Schilling’s former teammate with the Philadelphia Phillies under a future Hall-of-Fame manager for some terrible teams in the late 1990s is a much less controversial pick and this year, he is getting a lot more steam behind him as he has gained dozens of votes in the last two years and that is Scott Rolen.
70 WAR player, World Series Champion, 7-time All-Star, 8-time Gold Glove Winner, Silver Slugger Winner, averaged 25 home runs, 102 RBI, and an OPS+ of 122 every 162 games is a Hall of Famer. The main con to Rolen is that, like his former teammate Larry Walker, he was a bit injury prone. In his 17 seasons in the majors, he only played in 140+ games seven times and 130+ games eight times. But when he did play, he was one of, if not, the best players on the field.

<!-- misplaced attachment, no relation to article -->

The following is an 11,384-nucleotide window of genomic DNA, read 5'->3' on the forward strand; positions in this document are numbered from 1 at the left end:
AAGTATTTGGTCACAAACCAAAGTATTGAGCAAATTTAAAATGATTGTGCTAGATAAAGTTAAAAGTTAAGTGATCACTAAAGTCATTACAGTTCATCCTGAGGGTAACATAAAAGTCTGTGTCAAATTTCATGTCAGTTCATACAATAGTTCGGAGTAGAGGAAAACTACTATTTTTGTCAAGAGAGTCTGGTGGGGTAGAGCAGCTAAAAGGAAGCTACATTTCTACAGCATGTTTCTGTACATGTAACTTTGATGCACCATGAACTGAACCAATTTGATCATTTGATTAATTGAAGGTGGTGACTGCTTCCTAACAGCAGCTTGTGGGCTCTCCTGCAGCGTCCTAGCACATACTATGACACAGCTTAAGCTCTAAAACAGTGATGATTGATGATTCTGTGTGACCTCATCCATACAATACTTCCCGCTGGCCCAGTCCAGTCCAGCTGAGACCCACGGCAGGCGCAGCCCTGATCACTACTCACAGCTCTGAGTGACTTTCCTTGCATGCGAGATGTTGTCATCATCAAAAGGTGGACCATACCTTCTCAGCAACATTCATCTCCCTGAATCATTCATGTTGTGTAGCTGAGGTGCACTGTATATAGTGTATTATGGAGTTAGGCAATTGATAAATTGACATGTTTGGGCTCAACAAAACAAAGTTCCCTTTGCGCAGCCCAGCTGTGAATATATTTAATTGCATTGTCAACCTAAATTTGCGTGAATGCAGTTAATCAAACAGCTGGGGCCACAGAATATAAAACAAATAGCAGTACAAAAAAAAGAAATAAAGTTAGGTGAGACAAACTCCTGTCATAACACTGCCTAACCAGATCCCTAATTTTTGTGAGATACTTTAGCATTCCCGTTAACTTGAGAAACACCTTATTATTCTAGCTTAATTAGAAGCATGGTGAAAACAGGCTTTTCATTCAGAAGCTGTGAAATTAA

In my book, he’s a Hall of Famer.
Billy Wagner is a guy that’s borderline for me because he was atrocious in the postseason (10.03 ERA in 11 2/3 career innings in the postseason) and he simply didn’t pitch as much as everybody else.
His 903 career innings would be second-to-last among pitchers in the Hall of Fame. The only pitcher lower is Satchel Paige, and that’s only the case because MLB wasn’t integrated in his prime in the 1920s and 1930s. No other Hall of Famer has less than 1,000 innings.
However, in those 903 innings, Wagner was dominant. Career 2.31 ERA, 187 ERA+, 7-time All-Star, ranked in the top ten in Cy Young voting twice, and he ranked in MVP voting twice. He also had a career 0.995 WHIP and struck out nearly 12 batters per nine innings.
Those numbers put him over the top for me.